Which leaves a clear challenge for researchers: Create a THC delivery method that leads to better absorption while reducing its psychoactive effect. ElSohly and his team are on track to do this at their Ole Miss research facility. They’ve developed a patch that would be applied above your gum line and deliver THC in a way that circumvents Marinol’s absorption problems. If approved, the product could be effective for relieving everything from nerve and cancer pain to glaucoma and anxiety.
You don’t need much THC to experience medicinal benefits, and street pot—as well as pot sold in dispensaries—is just getting more potent.
NO SUBSTANCE IS WITHOUT ITS SIDE EFFECTS. Researchers believe that regular cannabis use can have neurotoxic effects on maturing brain structures. A 2012 study in the Proceedings of the National Academy of Sciences found that people who started smoking before age 18 showed a greater decline in IQ and cognitive functioning than people who started toking as adults. Even more: Heavy teen users—an average of four or more times a week—who continued to smoke as adults experienced an 8-point IQ drop which couldn’t be blamed on booze, other drugs, or less education.
THC has what doctors and researchers know as biphasic activity. “At low doses it has certain effects, and at high doses it has opposite effects,” Dr. ElSohly explains. “Somebody using to get high at the right dose will be calm, happy, getting the munchies, and all of that,” Dr. ElSohly says. Someone using at the right dose could see medicinal benefits, too. But take in too much THC, and you can become irritable, even psychotic. “There are more emergency room admissions today than ever because of marijuana use,” Dr. ElSohly says. “That’s simply because of the psychoactive side effects of the high THC content that the public uses.”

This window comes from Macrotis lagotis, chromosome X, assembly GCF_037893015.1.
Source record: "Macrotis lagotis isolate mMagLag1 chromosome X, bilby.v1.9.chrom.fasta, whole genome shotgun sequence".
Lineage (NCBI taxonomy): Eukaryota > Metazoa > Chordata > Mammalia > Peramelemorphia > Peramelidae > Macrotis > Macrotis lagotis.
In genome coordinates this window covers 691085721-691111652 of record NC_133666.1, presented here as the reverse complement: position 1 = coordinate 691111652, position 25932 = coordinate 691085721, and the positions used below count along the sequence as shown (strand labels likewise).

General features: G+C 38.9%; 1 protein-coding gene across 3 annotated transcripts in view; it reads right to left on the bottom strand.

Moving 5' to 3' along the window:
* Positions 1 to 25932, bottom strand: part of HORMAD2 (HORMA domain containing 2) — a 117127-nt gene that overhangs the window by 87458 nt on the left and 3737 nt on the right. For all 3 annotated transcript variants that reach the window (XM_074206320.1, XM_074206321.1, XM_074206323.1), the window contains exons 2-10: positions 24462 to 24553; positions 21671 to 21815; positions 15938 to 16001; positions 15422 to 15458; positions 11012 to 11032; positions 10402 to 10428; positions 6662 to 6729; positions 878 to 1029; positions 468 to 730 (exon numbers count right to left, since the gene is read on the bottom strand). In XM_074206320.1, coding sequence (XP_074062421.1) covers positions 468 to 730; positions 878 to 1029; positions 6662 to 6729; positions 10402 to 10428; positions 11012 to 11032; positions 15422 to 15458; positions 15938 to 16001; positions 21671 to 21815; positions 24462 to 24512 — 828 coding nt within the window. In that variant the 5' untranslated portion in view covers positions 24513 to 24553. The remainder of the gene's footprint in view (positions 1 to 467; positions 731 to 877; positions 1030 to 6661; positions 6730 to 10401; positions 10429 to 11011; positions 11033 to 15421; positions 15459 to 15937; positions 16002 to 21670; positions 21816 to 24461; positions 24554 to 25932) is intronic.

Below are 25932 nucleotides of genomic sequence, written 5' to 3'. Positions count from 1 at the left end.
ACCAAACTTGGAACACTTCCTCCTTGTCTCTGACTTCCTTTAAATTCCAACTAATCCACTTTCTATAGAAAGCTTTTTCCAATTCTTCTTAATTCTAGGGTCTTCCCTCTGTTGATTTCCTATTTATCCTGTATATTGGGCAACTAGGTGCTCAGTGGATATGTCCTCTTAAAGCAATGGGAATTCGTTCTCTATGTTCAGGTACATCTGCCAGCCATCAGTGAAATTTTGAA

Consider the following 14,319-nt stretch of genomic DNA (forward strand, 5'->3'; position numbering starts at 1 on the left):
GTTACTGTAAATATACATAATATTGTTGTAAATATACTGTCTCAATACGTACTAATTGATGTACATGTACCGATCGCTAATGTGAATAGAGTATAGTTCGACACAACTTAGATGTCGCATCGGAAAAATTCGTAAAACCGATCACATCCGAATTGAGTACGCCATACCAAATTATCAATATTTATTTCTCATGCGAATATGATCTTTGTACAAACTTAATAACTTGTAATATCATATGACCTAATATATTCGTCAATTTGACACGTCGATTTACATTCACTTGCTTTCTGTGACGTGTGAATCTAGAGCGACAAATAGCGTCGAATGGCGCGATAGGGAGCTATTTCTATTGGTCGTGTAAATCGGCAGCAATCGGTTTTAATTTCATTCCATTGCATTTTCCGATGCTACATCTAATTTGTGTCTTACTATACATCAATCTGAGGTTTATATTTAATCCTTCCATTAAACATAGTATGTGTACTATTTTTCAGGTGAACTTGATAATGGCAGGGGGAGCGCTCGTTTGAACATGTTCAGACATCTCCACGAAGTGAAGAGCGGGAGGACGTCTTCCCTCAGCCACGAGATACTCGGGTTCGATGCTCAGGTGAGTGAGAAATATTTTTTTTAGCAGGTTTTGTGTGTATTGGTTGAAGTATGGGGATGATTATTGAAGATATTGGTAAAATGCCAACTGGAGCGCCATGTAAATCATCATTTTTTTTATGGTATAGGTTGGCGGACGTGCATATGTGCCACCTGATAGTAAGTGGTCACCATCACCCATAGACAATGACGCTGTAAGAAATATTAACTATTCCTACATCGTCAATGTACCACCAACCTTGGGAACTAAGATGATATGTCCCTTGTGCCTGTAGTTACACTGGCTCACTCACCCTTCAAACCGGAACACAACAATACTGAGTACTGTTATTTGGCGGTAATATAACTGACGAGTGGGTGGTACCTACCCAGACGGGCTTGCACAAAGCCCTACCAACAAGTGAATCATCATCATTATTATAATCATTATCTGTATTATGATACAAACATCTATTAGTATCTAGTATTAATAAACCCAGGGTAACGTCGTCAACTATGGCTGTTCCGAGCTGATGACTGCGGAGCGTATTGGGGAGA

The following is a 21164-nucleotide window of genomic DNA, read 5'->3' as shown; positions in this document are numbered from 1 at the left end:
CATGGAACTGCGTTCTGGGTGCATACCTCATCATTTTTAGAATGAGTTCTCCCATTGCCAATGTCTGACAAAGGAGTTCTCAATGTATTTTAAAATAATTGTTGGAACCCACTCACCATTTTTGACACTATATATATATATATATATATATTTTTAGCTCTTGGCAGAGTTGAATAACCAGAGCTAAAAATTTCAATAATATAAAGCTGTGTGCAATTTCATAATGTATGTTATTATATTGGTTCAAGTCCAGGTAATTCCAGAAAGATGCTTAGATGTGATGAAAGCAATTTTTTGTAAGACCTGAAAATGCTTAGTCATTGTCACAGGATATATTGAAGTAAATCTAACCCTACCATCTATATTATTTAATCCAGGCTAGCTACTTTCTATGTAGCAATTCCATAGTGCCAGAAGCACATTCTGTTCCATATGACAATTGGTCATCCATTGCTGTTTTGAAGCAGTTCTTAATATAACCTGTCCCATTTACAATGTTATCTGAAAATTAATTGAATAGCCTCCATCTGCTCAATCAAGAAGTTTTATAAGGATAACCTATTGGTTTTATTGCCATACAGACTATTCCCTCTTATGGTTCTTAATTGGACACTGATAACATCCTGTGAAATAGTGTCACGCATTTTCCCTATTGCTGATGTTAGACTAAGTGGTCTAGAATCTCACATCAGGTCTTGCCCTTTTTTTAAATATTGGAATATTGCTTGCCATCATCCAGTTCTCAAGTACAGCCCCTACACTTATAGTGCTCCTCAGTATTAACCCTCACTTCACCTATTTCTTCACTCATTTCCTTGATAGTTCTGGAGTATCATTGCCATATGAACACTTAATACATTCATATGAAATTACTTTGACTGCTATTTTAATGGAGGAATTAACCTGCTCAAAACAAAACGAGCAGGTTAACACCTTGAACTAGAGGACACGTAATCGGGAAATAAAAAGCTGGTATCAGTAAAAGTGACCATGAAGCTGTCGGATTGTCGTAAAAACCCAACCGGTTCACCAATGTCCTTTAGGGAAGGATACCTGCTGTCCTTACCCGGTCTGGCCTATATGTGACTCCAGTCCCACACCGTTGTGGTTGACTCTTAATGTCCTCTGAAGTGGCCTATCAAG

That’s part of the reason weed became illegal in the first place. Post-prohibition, the federal Bureau of Narcotics (a forerunner of the Drug Enforcement Administration) turned its attention to a plant that newspapers reported was making people violent and crazy—from jazz musicians in New York, to workers on the Mexican border. In 1937, the federal government passed the Marihuana Tax Act to prevent its recreational use . And in the past 10 years, enforcing pot laws has cost taxpayers more than $211 million in the state of Washington alone, according to recent research by the American Civil Liberties Union of Washington State.